North Carolina Attorney General Roy Cooper personally supports gay marriage but is committed to defending the state's ban on same-sex weddings, a spokeswoman said on Monday, a day before a local official said he would start accepting marriage applications from gay couples.
Drew Reisinger, Buncombe County register of deeds, said that until he gets Cooper's permission, he would withhold his signature from applications that gay couples were welcome to begin filing at 8 a.m. EDT (1200 GMT) on Tuesday.
He said he made the decision in light of the U.S. Supreme Court decision striking down a key part of the 1996 Defense of Marriage Act that denied benefits to same-sex married couples.
North Carolina is among 29 U.S. states with constitutional amendments defining marriage as between a man and a woman. Six other states, including Pennsylvania, have laws that do so.
Local officials in Pennsylvania and New Mexico, which has no law banning or approving same-sex nuptials, have begun issuing marriage licenses to gay couples since the June 26 high court ruling.
Reisinger wants to join their ranks, but his decision to first get Cooper's permission could put his effort on hold for a long time.
"The State Constitution says that these marriage licenses cannot be issued and this is the law unless the Constitution is changed or the court says otherwise," Noelle Talley, spokeswoman for Cooper, said in an email.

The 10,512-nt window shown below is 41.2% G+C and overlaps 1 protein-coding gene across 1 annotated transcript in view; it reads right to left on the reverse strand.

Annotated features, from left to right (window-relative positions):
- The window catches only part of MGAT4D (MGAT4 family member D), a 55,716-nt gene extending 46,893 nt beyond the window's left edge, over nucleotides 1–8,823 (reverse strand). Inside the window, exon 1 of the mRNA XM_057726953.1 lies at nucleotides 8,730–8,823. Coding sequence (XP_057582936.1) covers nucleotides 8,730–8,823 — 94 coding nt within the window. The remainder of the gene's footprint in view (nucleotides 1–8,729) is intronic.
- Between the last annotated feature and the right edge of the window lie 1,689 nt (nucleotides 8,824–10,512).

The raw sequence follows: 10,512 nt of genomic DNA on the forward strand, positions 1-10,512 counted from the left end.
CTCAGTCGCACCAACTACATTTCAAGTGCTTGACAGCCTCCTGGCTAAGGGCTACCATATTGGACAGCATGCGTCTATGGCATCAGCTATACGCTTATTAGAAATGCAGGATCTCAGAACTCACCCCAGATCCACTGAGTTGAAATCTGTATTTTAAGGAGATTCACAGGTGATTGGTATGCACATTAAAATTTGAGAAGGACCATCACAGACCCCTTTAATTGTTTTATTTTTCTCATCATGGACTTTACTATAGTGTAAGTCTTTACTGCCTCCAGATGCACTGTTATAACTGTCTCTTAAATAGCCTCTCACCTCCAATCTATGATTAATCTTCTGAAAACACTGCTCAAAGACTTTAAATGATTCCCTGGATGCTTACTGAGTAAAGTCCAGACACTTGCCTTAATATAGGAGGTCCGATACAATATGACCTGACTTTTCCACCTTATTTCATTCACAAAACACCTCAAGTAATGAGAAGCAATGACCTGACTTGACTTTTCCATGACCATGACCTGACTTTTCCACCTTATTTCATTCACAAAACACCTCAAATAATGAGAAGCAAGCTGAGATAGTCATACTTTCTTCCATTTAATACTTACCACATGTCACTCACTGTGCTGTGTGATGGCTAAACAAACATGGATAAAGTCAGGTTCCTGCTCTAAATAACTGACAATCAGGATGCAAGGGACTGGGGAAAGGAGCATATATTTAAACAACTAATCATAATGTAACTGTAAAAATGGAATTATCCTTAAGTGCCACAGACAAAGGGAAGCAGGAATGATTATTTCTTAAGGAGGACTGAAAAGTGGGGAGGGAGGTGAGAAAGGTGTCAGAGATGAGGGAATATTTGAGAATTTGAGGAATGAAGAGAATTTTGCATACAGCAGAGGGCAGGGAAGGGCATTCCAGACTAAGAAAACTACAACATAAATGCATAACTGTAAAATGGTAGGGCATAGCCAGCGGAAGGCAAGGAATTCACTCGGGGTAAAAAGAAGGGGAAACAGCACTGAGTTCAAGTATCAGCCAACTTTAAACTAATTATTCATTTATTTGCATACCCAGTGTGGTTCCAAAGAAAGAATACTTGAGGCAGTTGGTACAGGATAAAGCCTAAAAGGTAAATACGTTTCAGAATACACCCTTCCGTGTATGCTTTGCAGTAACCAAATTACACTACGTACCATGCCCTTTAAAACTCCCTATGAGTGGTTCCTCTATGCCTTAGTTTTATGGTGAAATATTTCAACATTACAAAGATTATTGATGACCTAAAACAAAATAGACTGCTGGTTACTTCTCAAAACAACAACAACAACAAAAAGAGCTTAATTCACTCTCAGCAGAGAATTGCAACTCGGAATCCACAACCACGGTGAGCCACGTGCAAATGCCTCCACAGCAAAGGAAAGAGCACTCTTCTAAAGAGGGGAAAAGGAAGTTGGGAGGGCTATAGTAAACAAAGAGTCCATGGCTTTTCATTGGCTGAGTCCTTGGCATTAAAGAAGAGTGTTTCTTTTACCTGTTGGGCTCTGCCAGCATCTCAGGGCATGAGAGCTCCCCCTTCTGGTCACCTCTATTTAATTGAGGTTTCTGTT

The Democratic attorney general personally supports gay marriage but he is committed to defending the state ban in a pending lawsuit, Talley said.
Reisinger told Reuters: "Lord knows I've had a handful of close friends who are in same-sex relationships come in and ask for a marriage license. It's hard to get the words out to tell them, 'No.'"
He said licenses were sought by six same-sex couples, including a lesbian couple together for 20 years whose request had been repeatedly denied.
"I have concerns about whether we are violating people's civil rights based on this summer's Supreme Court decision," said Reisinger, 30, who is married and was elected to his post in Asheville, N.C., three years ago.
In Pennsylvania, Attorney General Kathleen Kane, who also is a Democrat, said in July she would not defend her state's ban on gay marriage in a case before federal court in Pennsylvania, calling it "wholly unconstitutional."
Gay marriage opponents see local officials who issue marriage licenses to gay couples—even though they live outside the 13 states and the District of Columbia that have legalized gay marriage—as trying to make an end-run around the law.
While public backing for gay marriage in the United States has been growing, with a July Gallup poll showing 52 percent of Americans would like to see it legalized throughout the country, support is weakest in the South.
Additional reporting by Alex Dobuzinskis; Editing by Mohammad Zargham
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